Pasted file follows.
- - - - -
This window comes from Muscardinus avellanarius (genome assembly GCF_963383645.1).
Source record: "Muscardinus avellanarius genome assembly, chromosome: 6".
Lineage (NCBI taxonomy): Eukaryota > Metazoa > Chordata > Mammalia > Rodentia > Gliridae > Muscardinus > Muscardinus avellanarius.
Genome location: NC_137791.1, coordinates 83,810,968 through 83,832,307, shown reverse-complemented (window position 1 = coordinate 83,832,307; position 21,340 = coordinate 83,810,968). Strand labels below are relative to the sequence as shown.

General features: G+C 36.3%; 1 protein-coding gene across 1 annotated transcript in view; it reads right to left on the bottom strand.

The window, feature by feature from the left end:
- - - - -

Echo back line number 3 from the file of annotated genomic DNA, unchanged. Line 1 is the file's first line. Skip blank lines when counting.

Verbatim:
Lineage (NCBI taxonomy): Eukaryota > Metazoa > Chordata > Mammalia > Rodentia > Gliridae > Muscardinus > Muscardinus avellanarius.